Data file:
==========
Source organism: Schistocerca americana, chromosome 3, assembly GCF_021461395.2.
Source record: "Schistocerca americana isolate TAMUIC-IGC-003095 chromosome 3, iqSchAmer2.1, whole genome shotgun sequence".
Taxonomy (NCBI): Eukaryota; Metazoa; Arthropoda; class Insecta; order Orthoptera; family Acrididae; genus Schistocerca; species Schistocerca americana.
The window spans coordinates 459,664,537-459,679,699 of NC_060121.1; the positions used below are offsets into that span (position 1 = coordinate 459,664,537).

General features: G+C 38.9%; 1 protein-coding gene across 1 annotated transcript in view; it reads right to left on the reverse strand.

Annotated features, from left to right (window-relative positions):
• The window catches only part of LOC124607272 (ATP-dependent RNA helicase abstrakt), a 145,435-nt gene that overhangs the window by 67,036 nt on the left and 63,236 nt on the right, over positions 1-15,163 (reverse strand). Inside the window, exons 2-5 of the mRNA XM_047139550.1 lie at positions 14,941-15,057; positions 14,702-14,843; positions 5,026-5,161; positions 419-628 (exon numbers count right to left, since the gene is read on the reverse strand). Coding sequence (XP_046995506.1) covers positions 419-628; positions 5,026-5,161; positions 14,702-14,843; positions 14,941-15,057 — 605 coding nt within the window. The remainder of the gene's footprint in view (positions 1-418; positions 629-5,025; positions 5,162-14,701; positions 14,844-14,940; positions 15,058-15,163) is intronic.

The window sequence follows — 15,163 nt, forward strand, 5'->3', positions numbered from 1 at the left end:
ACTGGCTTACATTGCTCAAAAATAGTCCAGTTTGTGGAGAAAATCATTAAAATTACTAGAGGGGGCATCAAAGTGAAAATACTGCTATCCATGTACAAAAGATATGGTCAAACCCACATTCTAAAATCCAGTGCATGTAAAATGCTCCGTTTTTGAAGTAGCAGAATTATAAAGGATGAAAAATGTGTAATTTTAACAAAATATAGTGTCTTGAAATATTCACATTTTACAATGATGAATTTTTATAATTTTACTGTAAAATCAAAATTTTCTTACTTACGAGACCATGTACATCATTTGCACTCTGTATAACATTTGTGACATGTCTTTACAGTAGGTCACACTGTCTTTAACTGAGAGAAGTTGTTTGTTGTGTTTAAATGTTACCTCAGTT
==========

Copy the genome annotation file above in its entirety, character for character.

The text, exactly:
Source organism: Schistocerca americana, chromosome 3, assembly GCF_021461395.2.
Source record: "Schistocerca americana isolate TAMUIC-IGC-003095 chromosome 3, iqSchAmer2.1, whole genome shotgun sequence".
Taxonomy (NCBI): Eukaryota; Metazoa; Arthropoda; class Insecta; order Orthoptera; family Acrididae; genus Schistocerca; species Schistocerca americana.
The window spans coordinates 459,664,537-459,679,699 of NC_060121.1; the positions used below are offsets into that span (position 1 = coordinate 459,664,537).

General features: G+C 38.9%; 1 protein-coding gene across 1 annotated transcript in view; it reads right to left on the reverse strand.

Annotated features, from left to right (window-relative positions):
• The window catches only part of LOC124607272 (ATP-dependent RNA helicase abstrakt), a 145,435-nt gene that overhangs the window by 67,036 nt on the left and 63,236 nt on the right, over positions 1-15,163 (reverse strand). Inside the window, exons 2-5 of the mRNA XM_047139550.1 lie at positions 14,941-15,057; positions 14,702-14,843; positions 5,026-5,161; positions 419-628 (exon numbers count right to left, since the gene is read on the reverse strand). Coding sequence (XP_046995506.1) covers positions 419-628; positions 5,026-5,161; positions 14,702-14,843; positions 14,941-15,057 — 605 coding nt within the window. The remainder of the gene's footprint in view (positions 1-418; positions 629-5,025; positions 5,162-14,701; positions 14,844-14,940; positions 15,058-15,163) is intronic.

The window sequence follows — 15,163 nt, forward strand, 5'->3', positions numbered from 1 at the left end:
ACTGGCTTACATTGCTCAAAAATAGTCCAGTTTGTGGAGAAAATCATTAAAATTACTAGAGGGGGCATCAAAGTGAAAATACTGCTATCCATGTACAAAAGATATGGTCAAACCCACATTCTAAAATCCAGTGCATGTAAAATGCTCCGTTTTTGAAGTAGCAGAATTATAAAGGATGAAAAATGTGTAATTTTAACAAAATATAGTGTCTTGAAATATTCACATTTTACAATGATGAATTTTTATAATTTTACTGTAAAATCAAAATTTTCTTACTTACGAGACCATGTACATCATTTGCACTCTGTATAACATTTGTGACATGTCTTTACAGTAGGTCACACTGTCTTTAACTGAGAGAAGTTGTTTGTTGTGTTTAAATGTTACCTCAGTT